What is a medical device "registry"?
"Registries" are a broad category of human research designed in dozens of ways for dozens of reasons. Hospitals keep registries to monitor patient infection rate by surgical suite or by surgeon. Device manufacturers might keep registries for any of the following reasons:
 To study the effectiveness of a device in real-life medical practice.
 To learn how treatment with one device compares with other treatments in a population with a given condition.
 To study the nature, severity, and frequency of occurrence of adverse events and adverse device effects.
 To gain information for new indications or claims.
 To gain information to support reimbursement applications.
The number of reasons for conducting registries is endless; but every registry begins with a clearly stated purpose.
Characteristics of registries
Registries have certain characteristics that distinguish them from clinical trials, and these distinctions bring with them more flexibility in design and implementation.
Most importantly, the device under study must be cleared for commercial sale; if it isn't, the research activity is a clinical trial and may be subject to 21 CFR Part 812. If the study is exempt from Part 812, many record-keeping and reporting burdens go away (unless, of course, the study is required under the Post-Market Surveillance provisions of Section 522 of the Act.) Note that exemption from Part 812 does not include exemption from Parts 50, 56, or HIPAA.
Since the goal of a registry is always to learn about the device in actual use--its effectiveness as opposed to its efficacy--investigators should be instructed to use the device exactly as they normally do. Thus, a registry is an observational study, without active intervention, and we would say that the registry is data-driven rather than protocol-driven.
However, it leads to an interesting regulatory question. Part 812(2)(c) tells us that a study is exempt from Part 812 if it has a cleared 510(k) and is used per the approved indications and labeling. But if the investigators are using the device as they normally do, it is possible that some uses may be "off-label". Does this possibility revert the registry to a clinical trial?
Inclusion criteria are as broad as possible, with almost no exclusion criteria at all. You are seeking to study patients as they exist in real-life, with multiple complications, co-morbidities, or treatments. In this way you can extrapolate the data from the study sample to the general population and make better arguments for reimbursement.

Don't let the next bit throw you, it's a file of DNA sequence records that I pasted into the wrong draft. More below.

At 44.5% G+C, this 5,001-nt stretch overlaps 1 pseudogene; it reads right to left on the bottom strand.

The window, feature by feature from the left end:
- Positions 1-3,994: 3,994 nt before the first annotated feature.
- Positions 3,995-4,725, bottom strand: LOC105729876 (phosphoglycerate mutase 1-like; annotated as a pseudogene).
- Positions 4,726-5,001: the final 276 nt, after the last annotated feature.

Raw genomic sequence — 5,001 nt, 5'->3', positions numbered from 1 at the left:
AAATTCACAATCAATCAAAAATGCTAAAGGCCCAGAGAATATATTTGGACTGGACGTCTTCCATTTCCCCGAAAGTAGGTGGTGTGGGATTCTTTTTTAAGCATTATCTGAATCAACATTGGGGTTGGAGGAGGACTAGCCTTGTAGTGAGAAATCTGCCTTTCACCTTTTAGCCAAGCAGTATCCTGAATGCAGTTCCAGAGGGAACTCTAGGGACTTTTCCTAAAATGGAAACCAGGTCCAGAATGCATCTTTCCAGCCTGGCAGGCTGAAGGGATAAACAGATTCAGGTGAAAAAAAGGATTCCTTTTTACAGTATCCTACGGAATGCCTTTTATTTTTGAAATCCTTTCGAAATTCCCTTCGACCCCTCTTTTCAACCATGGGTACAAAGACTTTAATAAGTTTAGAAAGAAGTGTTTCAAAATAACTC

Finally, you can design the registry study as disease or condition centric and recruit all patients with that particular disease or condition. Then you gather data to see how often, in real-life, your device is selected as the treatment option and why.
Why take this eConference?
Many device manufacturers conduct registry studies. While some are required as post-marketing surveillance studies under Section 522 of the Act, the vast majority are implemented voluntarily with the expectation of some research or marketing gain from the data.
But the regulatory status of registries is always a little hazy. When do you need IRB approval? Can you use central IRB approval in a hospital? When do you need informed consent? When can you ask for a HIPAA waiver of authorization? Do you have to monitor a registry study? Can you monitor a registry study? Can your monitor source verify data? How do you assure you don't cross over the line from a Part 812 exempt registry trial and into the jaws of Part 812 regulation?
In this eConference we'll examine these questions and many more as we explore the complexities and flexibilities of medical device registries.
[x] Clinical research professionals who are involved in registry studies.
[x] Regulatory professionals struggling with the unique regulatory status of registry studies.
[x] Marketing professionals who need registry studies for publication or other marketing purposes.
[x] Executives who are planning the future of their company.
Dr. Nancy J Stark is President of Clinical Device Group, a consulting and contracting firm for medical device pre-approval issues. You can read about Dr. Stark at www.nancyjstark.com and about Clinical Device Group at www.clinicaldevice.com.
The purchase is $429 for OnDemand access and $479 for the CD. Each attendee is eligible for 0.15 CEUs upon completing the course feedback via the link provided with the event materials. Click here to purchase.